I always believe that we are stronger together than we are alone. So when I heard that there is a Chinese ROS1 Group, I tried to put people from both sides together. I stayed on Chinese ROS1 Group for 3 weeks now, and I’m an active member there. I have passed our US ROS1 Group’s information to the Chinese ROS1 Group. They are very enthusiastic, right away there were several of them want to join the US ROS1 Group. I passed the Chinese ROS1 translations from our US website and our US ROS1 Positive Cancer with “Join the group” button. But Facebook does not work in China, don’t know finally how they could join.
I found that Chinese ROS1 Group are very well informed about what’s going on, they have the proceeding of IASLC/WCLC2018 and ASCO2018, etc. They have different doctors to answer their questions in their group chat and give them suggestions. There are doctors/researchers to recruit them for clinical trials. China is very active in research.
I noticed that, like us in North America here, the Chinese ROS1 Group members are facing the same problems like side effects of medications, medications stopped work, different new medications, alternative treatment, etc. This is the part that the Chinese fellows want to communicate with the fellow Americans. I suggested the Chinese fellows that I can translate their selected questions, ROS1 people in US will answer them, then I’ll translate it back, or vise versa. Any other Chinese in US side of ROS1 group, known Chinese writing, are welcome to join and to help.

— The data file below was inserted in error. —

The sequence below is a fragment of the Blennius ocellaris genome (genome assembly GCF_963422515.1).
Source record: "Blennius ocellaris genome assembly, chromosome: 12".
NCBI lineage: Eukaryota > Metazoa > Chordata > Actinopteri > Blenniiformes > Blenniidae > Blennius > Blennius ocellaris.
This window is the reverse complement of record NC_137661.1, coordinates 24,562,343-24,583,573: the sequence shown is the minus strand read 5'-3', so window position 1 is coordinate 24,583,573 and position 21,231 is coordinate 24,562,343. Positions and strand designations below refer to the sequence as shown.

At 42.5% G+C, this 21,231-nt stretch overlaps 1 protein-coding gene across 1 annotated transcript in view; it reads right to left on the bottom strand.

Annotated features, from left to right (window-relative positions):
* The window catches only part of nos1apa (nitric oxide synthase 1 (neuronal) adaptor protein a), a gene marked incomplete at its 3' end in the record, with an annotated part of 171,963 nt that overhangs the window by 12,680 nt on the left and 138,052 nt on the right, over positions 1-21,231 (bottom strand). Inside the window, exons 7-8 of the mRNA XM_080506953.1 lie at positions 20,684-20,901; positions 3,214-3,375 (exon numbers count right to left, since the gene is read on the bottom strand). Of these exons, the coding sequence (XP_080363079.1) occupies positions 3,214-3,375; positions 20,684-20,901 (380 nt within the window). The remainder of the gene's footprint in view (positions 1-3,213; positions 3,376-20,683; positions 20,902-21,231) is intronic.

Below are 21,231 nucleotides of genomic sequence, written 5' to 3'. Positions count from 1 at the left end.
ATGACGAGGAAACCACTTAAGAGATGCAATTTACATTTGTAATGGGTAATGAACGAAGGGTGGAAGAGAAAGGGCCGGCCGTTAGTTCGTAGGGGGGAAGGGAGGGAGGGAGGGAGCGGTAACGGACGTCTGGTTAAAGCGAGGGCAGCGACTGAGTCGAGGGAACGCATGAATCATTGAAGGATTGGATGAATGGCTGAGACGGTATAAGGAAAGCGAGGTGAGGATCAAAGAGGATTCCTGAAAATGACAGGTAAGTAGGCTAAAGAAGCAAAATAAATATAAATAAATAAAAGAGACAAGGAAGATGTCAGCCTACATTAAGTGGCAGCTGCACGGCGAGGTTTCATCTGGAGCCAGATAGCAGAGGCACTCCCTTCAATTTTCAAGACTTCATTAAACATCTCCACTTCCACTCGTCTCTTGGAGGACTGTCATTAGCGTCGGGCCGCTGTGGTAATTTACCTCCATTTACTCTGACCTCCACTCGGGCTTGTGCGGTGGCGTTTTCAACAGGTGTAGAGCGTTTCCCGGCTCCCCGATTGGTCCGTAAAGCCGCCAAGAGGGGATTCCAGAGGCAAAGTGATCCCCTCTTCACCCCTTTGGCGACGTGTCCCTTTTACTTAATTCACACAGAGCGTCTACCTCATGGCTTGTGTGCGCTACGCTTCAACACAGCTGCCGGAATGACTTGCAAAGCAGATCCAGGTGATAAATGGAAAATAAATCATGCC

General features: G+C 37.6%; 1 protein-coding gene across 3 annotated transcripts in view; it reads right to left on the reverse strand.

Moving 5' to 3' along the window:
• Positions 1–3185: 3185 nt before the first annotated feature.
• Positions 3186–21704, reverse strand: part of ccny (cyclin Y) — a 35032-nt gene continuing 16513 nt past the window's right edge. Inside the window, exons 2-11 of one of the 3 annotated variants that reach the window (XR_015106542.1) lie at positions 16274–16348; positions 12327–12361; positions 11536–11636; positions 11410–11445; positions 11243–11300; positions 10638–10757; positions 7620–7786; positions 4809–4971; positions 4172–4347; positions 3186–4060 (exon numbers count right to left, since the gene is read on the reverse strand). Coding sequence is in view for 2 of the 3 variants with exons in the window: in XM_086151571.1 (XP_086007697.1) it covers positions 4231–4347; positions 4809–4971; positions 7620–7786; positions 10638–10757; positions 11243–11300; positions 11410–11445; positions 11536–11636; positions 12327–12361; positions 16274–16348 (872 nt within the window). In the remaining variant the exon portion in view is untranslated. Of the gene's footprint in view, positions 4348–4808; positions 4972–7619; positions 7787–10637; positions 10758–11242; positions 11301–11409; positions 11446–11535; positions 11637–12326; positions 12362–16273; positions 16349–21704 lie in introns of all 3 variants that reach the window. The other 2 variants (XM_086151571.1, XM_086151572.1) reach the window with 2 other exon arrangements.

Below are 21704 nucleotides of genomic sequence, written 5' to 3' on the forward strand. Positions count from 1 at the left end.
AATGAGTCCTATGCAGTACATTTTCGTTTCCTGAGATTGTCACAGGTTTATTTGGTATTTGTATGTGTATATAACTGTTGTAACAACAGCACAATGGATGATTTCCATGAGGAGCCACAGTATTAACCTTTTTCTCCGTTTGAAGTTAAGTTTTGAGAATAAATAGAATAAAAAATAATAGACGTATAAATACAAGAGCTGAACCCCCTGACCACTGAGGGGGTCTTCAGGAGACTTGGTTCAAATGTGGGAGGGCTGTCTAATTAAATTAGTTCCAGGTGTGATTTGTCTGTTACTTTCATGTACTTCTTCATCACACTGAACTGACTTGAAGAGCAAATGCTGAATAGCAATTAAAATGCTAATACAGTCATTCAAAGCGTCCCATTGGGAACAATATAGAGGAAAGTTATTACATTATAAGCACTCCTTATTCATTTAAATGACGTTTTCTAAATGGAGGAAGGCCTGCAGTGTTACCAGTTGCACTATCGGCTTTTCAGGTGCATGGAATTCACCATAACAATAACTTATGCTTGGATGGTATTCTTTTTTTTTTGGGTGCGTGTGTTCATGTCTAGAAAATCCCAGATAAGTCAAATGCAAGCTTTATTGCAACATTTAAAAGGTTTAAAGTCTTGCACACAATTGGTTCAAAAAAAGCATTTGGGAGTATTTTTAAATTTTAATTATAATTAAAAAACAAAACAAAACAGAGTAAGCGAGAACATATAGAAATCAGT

Chinese don’t sugar-coat anything. They are very honest and straightforward. I’m not too familiar to it anymore after living in Canada for 30 years. There is another thing I’m not used to: fellows of Chinese ROS1 groups use humors to encourage each other. I also noticed that, besides cancer patients in the Chinese ROS1 Group, there is quite large number of caregivers-sons and daughters of the patients. They are 20 to 40 years old and responsible to take their parents to see the doctors, to get the medications, and to comfort the parents, etc. It shows that the Chinese close relationships between 2 generations. It’s also due to that every couple was only allowed to have 1 child until recently. So taking care of parents is the child’s sole responsibility. This is very different from North America. Nevertheless, I’m very impressed that the patients and caregivers of the Chinese ROS1 Group are very knowledgeable.
They have 245 people now in the Chinese ROS1 Group. Like us, the US ROS1 Group here, there are some patients/advocates, very intelligent.
My friend HaoPei (斐皓) is a Stage 4 lung cancer patient, 37 years old. This picture was taken by him when he traveled in rural China after his diagnosis.